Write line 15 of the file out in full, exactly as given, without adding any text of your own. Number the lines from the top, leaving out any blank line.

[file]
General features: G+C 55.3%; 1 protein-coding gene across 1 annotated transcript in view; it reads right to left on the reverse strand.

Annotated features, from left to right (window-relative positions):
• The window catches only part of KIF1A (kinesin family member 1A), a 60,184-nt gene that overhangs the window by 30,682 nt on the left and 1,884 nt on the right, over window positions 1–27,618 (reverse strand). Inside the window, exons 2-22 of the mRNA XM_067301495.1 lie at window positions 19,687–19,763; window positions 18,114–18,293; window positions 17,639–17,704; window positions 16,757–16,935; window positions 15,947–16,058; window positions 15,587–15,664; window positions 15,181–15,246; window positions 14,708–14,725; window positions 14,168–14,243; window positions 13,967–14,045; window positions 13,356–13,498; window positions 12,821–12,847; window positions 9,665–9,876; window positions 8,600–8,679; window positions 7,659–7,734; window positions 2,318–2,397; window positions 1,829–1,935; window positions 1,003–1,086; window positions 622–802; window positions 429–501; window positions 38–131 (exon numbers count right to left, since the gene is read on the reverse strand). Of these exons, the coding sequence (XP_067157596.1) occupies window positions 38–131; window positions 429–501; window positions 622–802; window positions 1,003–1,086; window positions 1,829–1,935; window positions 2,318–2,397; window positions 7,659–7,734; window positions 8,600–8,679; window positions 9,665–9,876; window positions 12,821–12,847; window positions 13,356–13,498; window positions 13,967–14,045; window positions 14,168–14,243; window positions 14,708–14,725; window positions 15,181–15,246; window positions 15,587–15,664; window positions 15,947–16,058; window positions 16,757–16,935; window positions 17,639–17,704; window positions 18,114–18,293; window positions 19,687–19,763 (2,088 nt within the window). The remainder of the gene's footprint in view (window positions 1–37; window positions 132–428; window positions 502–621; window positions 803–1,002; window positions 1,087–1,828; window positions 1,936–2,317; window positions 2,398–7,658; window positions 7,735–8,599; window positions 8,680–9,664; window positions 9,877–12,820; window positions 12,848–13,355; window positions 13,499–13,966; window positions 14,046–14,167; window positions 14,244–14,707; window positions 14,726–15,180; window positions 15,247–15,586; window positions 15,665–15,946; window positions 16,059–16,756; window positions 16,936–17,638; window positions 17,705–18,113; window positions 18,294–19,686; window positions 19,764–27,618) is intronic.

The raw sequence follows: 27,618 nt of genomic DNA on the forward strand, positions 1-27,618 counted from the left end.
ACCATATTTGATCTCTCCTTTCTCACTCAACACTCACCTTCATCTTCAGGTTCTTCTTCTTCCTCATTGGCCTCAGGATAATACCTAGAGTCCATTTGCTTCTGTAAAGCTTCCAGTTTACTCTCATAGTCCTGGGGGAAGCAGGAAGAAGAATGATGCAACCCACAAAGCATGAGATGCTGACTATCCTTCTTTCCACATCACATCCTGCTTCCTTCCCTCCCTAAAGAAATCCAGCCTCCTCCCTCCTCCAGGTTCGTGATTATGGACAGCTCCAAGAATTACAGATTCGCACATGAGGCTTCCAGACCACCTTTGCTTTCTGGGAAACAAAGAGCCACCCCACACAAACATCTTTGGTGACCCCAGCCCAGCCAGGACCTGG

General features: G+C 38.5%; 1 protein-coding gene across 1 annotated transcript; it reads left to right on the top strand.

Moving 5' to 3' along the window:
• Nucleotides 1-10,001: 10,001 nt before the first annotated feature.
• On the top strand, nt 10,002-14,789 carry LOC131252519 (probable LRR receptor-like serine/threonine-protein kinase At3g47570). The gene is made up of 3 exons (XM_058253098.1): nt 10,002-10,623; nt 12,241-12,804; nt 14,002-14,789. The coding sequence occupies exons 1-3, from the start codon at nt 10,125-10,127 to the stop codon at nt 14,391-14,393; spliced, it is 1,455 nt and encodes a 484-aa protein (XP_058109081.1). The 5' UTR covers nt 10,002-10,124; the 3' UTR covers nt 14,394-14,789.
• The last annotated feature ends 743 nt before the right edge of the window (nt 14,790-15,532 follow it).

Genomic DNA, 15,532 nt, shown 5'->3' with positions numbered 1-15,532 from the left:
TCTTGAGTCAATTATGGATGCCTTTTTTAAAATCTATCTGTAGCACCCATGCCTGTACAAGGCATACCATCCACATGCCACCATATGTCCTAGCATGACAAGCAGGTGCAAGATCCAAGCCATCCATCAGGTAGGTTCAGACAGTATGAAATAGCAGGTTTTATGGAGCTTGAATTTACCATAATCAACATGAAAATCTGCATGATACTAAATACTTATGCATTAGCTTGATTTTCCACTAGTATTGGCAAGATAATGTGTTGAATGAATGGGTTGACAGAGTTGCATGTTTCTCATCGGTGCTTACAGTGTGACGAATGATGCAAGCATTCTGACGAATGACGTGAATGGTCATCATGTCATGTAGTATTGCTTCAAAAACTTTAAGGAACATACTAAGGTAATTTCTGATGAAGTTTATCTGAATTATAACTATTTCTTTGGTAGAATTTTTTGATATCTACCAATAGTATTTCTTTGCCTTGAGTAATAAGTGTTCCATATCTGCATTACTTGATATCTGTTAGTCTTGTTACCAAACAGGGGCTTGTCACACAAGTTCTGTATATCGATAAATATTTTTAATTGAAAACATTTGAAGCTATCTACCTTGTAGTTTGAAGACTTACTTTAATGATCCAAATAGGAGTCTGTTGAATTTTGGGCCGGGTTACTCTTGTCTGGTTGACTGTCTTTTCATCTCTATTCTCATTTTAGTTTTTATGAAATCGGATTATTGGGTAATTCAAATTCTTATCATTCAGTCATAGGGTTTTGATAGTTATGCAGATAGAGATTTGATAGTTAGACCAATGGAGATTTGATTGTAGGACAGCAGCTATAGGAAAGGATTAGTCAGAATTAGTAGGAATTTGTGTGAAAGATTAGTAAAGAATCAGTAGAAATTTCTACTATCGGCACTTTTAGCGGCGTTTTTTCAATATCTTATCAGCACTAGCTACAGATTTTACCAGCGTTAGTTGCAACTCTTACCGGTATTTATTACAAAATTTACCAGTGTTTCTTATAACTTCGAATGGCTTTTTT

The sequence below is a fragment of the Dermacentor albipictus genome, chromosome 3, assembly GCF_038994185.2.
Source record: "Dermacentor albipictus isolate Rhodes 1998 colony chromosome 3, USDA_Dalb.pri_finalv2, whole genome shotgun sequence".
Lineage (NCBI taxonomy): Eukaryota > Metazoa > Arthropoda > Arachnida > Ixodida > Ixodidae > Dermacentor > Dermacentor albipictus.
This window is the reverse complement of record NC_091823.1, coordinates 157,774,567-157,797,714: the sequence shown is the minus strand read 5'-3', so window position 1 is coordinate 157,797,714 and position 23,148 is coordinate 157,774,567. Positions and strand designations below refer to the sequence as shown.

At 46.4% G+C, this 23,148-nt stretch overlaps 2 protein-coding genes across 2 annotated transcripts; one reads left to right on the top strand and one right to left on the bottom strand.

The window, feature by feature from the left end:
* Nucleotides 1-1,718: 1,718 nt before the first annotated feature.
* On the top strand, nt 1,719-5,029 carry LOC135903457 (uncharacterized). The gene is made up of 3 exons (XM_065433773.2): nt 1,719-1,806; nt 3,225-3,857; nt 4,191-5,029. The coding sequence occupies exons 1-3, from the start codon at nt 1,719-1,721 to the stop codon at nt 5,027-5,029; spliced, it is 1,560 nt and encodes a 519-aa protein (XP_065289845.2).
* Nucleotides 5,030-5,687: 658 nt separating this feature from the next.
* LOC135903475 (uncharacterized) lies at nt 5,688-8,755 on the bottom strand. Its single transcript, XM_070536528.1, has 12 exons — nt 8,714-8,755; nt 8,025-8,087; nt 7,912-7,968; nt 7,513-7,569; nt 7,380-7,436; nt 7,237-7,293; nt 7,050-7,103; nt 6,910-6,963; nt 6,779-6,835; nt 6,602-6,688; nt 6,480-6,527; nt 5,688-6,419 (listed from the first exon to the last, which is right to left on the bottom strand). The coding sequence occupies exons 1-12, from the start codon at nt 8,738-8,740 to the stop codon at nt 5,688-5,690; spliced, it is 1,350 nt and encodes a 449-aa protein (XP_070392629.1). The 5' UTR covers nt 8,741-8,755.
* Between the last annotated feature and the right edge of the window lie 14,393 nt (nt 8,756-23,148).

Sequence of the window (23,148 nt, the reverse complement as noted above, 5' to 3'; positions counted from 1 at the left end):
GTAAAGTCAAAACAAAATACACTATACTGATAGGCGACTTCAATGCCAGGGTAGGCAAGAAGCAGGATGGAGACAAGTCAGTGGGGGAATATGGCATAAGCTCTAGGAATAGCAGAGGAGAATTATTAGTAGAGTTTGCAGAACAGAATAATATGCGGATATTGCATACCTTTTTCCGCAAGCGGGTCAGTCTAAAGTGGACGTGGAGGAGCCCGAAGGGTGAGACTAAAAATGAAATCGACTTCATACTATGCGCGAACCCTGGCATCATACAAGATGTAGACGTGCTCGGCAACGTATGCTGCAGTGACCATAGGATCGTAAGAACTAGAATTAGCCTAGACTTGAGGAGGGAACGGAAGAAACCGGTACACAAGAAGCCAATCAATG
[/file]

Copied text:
Lineage (NCBI taxonomy): Eukaryota > Metazoa > Arthropoda > Arachnida > Ixodida > Ixodidae > Dermacentor > Dermacentor albipictus.